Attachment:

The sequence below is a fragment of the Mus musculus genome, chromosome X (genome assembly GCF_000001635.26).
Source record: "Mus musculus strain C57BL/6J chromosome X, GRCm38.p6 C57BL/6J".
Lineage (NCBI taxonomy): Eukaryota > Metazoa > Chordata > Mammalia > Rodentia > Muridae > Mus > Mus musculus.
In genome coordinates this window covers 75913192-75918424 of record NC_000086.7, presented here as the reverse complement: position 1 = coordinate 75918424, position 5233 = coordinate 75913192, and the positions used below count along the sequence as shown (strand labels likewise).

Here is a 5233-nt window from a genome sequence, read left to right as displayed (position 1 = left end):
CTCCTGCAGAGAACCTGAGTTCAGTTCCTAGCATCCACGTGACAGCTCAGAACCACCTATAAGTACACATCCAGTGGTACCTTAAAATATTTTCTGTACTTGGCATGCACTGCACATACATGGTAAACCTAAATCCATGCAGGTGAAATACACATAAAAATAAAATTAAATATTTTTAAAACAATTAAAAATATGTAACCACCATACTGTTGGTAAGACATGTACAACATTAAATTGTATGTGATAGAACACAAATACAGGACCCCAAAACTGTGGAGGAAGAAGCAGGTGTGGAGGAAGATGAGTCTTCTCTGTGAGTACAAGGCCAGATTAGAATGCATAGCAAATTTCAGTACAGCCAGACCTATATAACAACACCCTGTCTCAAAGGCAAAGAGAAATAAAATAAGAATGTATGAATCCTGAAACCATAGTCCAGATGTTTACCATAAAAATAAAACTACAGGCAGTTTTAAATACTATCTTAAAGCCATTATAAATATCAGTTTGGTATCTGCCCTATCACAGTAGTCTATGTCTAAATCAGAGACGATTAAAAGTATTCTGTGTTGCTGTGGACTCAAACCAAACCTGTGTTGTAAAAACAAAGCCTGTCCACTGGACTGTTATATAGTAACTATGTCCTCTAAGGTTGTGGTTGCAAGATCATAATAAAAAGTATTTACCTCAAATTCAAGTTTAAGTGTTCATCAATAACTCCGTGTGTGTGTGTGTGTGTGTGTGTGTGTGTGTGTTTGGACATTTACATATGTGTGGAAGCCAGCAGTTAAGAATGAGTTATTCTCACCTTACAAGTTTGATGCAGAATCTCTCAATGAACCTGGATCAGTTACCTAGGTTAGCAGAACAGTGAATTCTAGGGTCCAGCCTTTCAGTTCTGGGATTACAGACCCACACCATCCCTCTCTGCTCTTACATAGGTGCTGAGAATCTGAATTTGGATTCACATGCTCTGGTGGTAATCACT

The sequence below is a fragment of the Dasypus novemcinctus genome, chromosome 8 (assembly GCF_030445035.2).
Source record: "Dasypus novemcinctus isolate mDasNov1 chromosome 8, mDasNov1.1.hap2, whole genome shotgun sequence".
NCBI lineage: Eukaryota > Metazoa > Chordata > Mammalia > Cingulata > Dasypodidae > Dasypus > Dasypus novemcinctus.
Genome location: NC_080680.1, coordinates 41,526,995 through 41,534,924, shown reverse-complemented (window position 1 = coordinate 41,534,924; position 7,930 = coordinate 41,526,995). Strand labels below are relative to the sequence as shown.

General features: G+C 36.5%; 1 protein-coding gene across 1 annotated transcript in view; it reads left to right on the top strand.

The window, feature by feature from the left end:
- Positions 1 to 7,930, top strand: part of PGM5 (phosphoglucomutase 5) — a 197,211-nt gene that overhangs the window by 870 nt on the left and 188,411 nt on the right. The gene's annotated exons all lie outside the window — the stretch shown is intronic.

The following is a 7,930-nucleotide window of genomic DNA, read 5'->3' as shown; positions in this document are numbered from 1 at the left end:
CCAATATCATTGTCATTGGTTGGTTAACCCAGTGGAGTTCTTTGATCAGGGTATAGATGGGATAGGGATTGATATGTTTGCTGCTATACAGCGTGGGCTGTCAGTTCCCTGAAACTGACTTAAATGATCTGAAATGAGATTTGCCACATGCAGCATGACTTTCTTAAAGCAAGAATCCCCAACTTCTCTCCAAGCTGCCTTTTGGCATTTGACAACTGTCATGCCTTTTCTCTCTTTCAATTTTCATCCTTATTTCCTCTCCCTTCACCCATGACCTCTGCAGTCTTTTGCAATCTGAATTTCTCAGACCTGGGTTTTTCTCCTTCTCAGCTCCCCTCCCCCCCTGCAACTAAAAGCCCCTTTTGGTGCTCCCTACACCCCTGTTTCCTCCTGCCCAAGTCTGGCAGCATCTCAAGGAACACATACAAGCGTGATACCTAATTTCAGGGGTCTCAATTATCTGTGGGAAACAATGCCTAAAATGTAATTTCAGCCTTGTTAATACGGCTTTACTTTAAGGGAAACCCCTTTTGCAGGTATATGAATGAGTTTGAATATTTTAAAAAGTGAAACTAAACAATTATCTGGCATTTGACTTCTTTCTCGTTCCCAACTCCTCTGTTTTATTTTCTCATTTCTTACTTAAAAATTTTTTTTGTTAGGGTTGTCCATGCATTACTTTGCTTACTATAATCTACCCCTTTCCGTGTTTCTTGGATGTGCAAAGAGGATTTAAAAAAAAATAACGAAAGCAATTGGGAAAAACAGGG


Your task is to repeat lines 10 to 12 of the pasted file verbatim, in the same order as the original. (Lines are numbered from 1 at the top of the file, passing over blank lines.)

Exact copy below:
Genome location: NC_080680.1, coordinates 41,526,995 through 41,534,924, shown reverse-complemented (window position 1 = coordinate 41,534,924; position 7,930 = coordinate 41,526,995). Strand labels below are relative to the sequence as shown.

General features: G+C 36.5%; 1 protein-coding gene across 1 annotated transcript in view; it reads left to right on the top strand.

The window, feature by feature from the left end: